0.01    6.54% 2.98%          1.67%    4.21%    1.68%
                 0.02    4.14% 7.57%          5.40%    3.97%    3.35%

Table 2: Result on synthetic images: v       has direction 70 degrees and length 30
pixels, ση ∈ [0, 0.02] and σξ ∈ [0, 0.08].
              ση | σξ       0       0.02       0.04      0.06     0.08
                  0      1.95% 1.08%          1.95%     2.23%    0.98%
                0.01     3.04% 0.31%          3.99%     1.43%    2.54%
                0.02     9.39% 10.11%         6.55%     7.65%    7.50%

5.2.2     Real Images
We perform two tests on real images1 ; in the first test we replace y +ξ with a still
camera picture, we blur it using a convolution with a PSF and we finally add
gaussian white noise η. We take house as the original image and we manually
select five squared windows of side 30 pixels at some corners. Figure 10 shows
   1 Further   images     and     experimental        result    are      available   at

Figure 8: Synthetic test images used psf directed 10 degrees and length 20 pixels,
in a ση = 0 and σξ = 0.08, while in b ση = 0.02 and σξ = 0 .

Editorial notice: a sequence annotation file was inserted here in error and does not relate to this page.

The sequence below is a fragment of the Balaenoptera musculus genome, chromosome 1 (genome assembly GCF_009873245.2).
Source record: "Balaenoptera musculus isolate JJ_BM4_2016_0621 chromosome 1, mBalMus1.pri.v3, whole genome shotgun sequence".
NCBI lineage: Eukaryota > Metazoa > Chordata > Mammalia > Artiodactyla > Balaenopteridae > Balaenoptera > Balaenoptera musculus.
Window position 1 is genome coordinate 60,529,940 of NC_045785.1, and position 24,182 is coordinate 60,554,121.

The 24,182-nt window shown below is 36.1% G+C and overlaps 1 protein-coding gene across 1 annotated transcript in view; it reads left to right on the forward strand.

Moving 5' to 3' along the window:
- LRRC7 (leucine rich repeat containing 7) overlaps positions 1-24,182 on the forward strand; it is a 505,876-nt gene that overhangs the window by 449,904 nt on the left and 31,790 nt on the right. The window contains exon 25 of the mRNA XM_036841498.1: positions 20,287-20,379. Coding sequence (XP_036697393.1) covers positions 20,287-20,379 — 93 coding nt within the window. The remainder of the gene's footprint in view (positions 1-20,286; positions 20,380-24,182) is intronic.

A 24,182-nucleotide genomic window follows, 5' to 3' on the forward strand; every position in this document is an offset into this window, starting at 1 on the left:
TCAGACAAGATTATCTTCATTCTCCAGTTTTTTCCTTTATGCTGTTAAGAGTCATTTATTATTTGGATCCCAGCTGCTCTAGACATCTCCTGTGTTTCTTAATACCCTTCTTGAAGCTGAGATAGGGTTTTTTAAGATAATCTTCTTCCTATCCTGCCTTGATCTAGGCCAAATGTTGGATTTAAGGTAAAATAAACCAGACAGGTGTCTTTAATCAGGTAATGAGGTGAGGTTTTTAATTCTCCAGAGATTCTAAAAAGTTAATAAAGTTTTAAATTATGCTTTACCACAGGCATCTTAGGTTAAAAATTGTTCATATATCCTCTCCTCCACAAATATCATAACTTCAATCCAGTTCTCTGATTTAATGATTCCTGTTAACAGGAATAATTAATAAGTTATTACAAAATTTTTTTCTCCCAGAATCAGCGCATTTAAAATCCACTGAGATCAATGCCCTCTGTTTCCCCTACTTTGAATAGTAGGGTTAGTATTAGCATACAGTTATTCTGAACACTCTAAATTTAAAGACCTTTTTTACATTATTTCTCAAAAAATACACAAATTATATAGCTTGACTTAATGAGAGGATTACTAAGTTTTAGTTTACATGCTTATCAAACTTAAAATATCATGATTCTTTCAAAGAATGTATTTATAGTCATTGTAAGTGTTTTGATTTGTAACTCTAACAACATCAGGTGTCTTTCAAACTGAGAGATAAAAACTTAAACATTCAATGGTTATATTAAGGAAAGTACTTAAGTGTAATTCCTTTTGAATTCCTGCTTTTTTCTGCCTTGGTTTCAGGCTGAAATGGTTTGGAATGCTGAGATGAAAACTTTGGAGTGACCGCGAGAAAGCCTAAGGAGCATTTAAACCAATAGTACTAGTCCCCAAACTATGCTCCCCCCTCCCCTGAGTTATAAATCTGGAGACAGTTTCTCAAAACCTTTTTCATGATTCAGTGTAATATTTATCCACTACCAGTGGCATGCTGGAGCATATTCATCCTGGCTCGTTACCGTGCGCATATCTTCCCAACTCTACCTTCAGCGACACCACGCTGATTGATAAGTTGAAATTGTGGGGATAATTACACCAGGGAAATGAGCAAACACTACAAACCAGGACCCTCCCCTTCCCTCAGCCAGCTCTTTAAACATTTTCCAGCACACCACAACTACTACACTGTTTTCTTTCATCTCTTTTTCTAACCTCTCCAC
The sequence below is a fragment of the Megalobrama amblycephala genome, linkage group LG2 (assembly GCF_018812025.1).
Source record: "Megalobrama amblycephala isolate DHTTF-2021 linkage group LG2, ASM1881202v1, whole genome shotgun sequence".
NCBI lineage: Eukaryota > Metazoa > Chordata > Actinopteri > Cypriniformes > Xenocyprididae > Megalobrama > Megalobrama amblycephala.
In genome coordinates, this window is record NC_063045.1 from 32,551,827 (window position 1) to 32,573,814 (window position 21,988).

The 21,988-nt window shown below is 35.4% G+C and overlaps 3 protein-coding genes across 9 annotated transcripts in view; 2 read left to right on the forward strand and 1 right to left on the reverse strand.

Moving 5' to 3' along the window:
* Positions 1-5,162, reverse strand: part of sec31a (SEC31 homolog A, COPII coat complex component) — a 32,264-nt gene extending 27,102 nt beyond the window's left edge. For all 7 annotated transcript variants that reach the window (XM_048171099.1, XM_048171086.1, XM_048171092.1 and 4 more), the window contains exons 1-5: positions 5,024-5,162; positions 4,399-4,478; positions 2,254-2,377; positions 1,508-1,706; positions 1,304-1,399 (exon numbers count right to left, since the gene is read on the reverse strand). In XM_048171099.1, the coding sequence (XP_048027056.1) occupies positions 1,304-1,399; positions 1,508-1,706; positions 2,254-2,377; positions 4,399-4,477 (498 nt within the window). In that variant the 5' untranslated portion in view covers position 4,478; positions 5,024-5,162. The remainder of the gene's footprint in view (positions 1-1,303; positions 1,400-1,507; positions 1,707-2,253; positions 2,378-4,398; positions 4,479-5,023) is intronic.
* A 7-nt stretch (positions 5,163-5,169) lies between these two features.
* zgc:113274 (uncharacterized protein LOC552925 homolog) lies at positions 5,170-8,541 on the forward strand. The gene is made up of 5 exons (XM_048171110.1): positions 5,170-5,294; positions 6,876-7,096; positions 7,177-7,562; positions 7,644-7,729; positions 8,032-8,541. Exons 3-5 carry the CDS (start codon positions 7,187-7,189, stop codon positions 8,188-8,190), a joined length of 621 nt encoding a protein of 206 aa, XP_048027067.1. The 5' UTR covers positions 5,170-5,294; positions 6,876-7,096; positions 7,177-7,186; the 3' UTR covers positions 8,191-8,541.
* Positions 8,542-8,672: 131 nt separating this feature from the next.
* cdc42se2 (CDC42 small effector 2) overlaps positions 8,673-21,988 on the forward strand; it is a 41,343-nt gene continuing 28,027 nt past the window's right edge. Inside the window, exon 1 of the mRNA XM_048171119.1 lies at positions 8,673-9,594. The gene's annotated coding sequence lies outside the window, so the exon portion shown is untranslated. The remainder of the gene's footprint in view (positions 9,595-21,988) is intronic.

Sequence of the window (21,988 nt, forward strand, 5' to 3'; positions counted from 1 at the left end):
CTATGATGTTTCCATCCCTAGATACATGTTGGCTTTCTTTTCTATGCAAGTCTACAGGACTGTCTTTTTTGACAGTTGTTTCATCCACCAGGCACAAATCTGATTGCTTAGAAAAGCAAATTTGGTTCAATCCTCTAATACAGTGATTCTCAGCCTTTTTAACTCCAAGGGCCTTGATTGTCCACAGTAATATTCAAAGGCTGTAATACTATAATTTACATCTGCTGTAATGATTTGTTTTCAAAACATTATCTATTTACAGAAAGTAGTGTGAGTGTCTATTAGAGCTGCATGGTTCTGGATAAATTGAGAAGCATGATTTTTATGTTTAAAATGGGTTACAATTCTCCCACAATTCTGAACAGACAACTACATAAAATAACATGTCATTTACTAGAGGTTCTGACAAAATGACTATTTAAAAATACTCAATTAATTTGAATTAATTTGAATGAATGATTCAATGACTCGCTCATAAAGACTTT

Figure 9: Example of synthetic test images used, psf was directed 70 degrees
and length 30 pixels, in a ση = 0 and σξ = 0.08, while in b ση = 0.02 and
σξ = 0 .

the original and the blurred house image (using psf with direction 30 degrees
and length 25 pixels) and the analyzed regions. Figure 11 shows two vectors
in pixel coordinates, the estimated v (dashed line) and the vector having true
motion parameters (solid line), for each selected region. Table 3 shows distance
between the endpoints of the two vectors.

Table 3: Estimation error: distance between v endpoint and displacement vec-
tor, expressed in pixels, on each image region r
                      ση      r1    r2    r3     r4  r5
                      0      2.07 2.75 3.19 1.87 2.04
                     0.01 0,32 6.91 3.52 2.64 4.58

   We perform a second experiment using a sequence of camera images, cap-
tured according to the following scheme
   • a still image, at the initial camera position.
   • a blurred image, captured while the camera was moving.
   • a still image, at the final camera position.

Figure 10: Original and blurred house image. Blur have direction 30 degrees
and 25 pixels length, regions analyzed are numbered.